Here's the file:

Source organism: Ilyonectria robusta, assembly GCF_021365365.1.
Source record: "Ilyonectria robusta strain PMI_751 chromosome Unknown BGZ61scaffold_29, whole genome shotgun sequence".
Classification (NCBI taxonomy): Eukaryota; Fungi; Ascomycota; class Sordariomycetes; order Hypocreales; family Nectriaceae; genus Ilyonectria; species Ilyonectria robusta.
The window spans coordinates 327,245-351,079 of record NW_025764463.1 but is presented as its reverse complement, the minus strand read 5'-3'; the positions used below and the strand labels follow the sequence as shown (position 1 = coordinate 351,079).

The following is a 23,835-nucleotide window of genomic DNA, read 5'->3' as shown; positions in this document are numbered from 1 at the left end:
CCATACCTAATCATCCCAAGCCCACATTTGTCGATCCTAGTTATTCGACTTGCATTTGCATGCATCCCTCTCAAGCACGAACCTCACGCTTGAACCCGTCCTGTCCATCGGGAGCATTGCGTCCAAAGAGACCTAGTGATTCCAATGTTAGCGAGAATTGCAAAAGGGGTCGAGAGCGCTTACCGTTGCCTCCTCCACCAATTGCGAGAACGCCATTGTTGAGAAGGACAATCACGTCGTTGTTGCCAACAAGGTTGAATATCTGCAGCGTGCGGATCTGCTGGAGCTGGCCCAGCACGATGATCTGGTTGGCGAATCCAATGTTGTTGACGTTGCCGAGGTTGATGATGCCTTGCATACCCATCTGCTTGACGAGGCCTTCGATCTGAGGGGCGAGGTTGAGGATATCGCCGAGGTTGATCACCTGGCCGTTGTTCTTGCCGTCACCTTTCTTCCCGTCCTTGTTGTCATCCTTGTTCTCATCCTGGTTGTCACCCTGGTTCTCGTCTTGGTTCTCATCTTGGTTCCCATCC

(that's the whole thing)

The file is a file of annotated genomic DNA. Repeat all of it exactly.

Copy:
Source organism: Ilyonectria robusta, assembly GCF_021365365.1.
Source record: "Ilyonectria robusta strain PMI_751 chromosome Unknown BGZ61scaffold_29, whole genome shotgun sequence".
Classification (NCBI taxonomy): Eukaryota; Fungi; Ascomycota; class Sordariomycetes; order Hypocreales; family Nectriaceae; genus Ilyonectria; species Ilyonectria robusta.
The window spans coordinates 327,245-351,079 of record NW_025764463.1 but is presented as its reverse complement, the minus strand read 5'-3'; the positions used below and the strand labels follow the sequence as shown (position 1 = coordinate 351,079).

The following is a 23,835-nucleotide window of genomic DNA, read 5'->3' as shown; positions in this document are numbered from 1 at the left end:
CCATACCTAATCATCCCAAGCCCACATTTGTCGATCCTAGTTATTCGACTTGCATTTGCATGCATCCCTCTCAAGCACGAACCTCACGCTTGAACCCGTCCTGTCCATCGGGAGCATTGCGTCCAAAGAGACCTAGTGATTCCAATGTTAGCGAGAATTGCAAAAGGGGTCGAGAGCGCTTACCGTTGCCTCCTCCACCAATTGCGAGAACGCCATTGTTGAGAAGGACAATCACGTCGTTGTTGCCAACAAGGTTGAATATCTGCAGCGTGCGGATCTGCTGGAGCTGGCCCAGCACGATGATCTGGTTGGCGAATCCAATGTTGTTGACGTTGCCGAGGTTGATGATGCCTTGCATACCCATCTGCTTGACGAGGCCTTCGATCTGAGGGGCGAGGTTGAGGATATCGCCGAGGTTGATCACCTGGCCGTTGTTCTTGCCGTCACCTTTCTTCCCGTCCTTGTTGTCATCCTTGTTCTCATCCTGGTTGTCACCCTGGTTCTCGTCTTGGTTCTCATCTTGGTTCCCATCC